The Charlotte News

Thursday, February 6, 1947


Site Ed. Note: The front page reports that former North Carolina Governor and new Ambassador to Great Britain O. Max Gardner had died at age 64, suddenly stricken with a coronary thrombosis just as he was about to board ship with his family for the voyage to England to take up his duties. He had died at the Hotel St. Regis in New York City at 8:20 a.m., a few hours before departure, having been stricken at 3:00 a.m.

Mr. Gardner's son reported that his father had suffered a slight attack the previous fall while attending a football game and had been under a lot of stress preparing for his new post.

President Truman, calling Mr. Gardner "keen, kindly, courteous always, rich in humor, delightful as a raconteur", expressed his sadness at the loss, indicating in response to questions that he had not had a chance to give any thought to a successor.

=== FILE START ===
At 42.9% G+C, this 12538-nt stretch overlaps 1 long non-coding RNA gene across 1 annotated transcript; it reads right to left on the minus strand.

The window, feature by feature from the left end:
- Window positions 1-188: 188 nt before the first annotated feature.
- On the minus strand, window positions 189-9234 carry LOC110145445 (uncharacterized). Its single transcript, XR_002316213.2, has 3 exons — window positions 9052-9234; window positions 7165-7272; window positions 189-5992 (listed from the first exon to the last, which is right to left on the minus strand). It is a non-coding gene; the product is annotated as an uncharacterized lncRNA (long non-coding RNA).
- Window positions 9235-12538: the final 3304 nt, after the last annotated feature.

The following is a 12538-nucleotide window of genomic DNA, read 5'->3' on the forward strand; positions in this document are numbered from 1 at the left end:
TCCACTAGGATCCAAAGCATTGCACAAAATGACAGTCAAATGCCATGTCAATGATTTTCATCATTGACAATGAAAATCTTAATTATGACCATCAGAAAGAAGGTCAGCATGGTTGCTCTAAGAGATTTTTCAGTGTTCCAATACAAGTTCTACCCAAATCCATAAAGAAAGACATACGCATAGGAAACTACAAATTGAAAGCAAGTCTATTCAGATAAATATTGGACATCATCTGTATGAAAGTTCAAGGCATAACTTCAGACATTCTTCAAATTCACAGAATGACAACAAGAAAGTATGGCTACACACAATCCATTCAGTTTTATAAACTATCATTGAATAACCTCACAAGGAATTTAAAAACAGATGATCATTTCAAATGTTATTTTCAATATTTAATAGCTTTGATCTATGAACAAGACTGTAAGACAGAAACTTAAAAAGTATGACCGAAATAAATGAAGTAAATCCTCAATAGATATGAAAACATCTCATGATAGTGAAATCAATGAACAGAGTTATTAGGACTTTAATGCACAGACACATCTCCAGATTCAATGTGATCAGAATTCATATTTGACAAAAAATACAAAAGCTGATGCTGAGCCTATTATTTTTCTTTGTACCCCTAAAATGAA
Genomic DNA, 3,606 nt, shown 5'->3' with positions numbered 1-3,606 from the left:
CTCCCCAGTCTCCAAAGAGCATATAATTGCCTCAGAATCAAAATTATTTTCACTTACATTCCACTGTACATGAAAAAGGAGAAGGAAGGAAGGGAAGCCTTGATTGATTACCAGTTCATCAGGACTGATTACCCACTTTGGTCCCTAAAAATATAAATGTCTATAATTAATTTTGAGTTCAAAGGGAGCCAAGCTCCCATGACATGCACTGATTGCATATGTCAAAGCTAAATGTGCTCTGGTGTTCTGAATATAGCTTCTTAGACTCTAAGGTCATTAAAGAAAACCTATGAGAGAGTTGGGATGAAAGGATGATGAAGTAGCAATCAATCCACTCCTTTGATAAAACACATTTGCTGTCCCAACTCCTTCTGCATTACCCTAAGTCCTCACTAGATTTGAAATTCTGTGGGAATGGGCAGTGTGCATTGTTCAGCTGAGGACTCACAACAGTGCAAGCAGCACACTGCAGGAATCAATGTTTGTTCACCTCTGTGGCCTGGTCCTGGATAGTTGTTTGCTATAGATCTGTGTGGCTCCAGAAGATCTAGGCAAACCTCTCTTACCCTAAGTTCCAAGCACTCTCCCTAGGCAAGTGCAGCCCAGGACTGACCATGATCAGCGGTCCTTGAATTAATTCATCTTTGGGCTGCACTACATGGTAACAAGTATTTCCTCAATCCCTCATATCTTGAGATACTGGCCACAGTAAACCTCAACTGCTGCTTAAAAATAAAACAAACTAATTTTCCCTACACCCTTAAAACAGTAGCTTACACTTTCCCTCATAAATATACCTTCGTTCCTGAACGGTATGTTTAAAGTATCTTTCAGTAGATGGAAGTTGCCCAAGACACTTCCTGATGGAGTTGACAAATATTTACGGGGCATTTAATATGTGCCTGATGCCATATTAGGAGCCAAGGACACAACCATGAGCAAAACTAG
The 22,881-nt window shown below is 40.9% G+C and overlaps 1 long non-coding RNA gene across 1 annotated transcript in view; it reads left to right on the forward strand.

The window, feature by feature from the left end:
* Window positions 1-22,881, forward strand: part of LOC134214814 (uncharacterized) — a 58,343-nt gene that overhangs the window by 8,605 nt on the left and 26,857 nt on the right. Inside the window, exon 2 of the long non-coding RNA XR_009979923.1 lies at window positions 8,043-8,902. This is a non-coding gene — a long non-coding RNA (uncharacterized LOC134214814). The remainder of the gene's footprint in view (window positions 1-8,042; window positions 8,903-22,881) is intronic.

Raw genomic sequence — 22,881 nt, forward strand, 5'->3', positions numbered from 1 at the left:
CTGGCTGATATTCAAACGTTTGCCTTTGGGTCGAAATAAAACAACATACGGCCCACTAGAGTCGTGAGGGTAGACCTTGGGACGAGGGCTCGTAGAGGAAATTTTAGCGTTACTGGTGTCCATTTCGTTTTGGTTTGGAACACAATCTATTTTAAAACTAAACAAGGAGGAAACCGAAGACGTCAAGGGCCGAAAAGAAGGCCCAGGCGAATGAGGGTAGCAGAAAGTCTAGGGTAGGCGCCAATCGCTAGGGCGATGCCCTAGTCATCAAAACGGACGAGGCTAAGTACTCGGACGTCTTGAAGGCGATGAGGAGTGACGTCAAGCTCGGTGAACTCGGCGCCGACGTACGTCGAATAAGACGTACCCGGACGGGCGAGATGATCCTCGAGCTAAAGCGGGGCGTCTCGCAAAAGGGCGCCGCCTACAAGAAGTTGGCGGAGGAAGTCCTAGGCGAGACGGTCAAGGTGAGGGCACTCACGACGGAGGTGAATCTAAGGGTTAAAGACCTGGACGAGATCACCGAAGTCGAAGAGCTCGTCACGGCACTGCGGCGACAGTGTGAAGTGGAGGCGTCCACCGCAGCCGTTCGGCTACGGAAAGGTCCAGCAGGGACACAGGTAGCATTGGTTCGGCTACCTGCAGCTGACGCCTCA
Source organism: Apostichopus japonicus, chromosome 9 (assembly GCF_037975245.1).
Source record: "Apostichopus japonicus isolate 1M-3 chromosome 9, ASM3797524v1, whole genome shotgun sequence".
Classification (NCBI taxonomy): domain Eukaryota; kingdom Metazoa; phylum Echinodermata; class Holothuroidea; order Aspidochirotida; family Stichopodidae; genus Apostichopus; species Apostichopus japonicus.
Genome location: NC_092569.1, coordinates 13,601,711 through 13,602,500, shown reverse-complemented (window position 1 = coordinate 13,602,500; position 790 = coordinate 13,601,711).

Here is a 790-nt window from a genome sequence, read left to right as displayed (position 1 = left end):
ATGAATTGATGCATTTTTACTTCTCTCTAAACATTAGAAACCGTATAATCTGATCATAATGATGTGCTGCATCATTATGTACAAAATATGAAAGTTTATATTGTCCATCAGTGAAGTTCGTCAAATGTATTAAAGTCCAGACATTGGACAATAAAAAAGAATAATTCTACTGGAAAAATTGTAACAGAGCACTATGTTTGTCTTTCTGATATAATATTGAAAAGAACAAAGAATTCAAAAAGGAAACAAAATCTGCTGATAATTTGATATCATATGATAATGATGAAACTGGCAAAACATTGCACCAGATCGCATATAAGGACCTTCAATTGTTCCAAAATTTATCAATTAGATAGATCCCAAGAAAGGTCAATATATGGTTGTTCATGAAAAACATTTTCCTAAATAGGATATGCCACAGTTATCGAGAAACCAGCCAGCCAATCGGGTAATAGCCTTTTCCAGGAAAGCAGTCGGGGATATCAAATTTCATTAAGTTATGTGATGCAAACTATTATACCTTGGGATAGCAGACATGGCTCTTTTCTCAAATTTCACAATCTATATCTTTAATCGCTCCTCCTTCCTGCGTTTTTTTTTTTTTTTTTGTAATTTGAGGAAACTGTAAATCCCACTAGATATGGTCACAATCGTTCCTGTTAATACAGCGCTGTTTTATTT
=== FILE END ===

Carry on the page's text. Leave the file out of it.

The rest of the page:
Mr. Gardner was to be buried in Sunset Cemetery in Shelby, with the Reverend Zeno Wall of the First Baptist Church officiating at the service.

Reverend Wall, incidentally, had officiated at the funeral of W. J. Cash on July 7, 1941 and Cash was also buried in Sunset Cemetery.

Pete McKnight of The News reported that Mr. Gardner had told him a few weeks earlier that he had to go back to Shelby to relax every now and then, and was heading there at the time.

In Washington, Gerhard Eisler refused to tell HUAC whether he was the number one Communist in America, but many of his associates and a woman claiming to be his sister insisted that he had been for many years. Mr. Eisler was found in contempt of Congress for refusing to take the oath and testify. He was charged already with violating immigration laws.

The North Carolina House Education Committee heard testimony regarding the authenticity of the Mecklenburg Declaration of Independence, supposedly the first such declaration in the colonies. Dispute among historians centered on whether a meeting was held on May 20 or May 31, 1775. The State Superintendent of Education counseled against such a bill on the ground that it intruded on academic freedom to insist that the document was authentic and to require it to be so taught in the schools. The committee deferred action on the bill.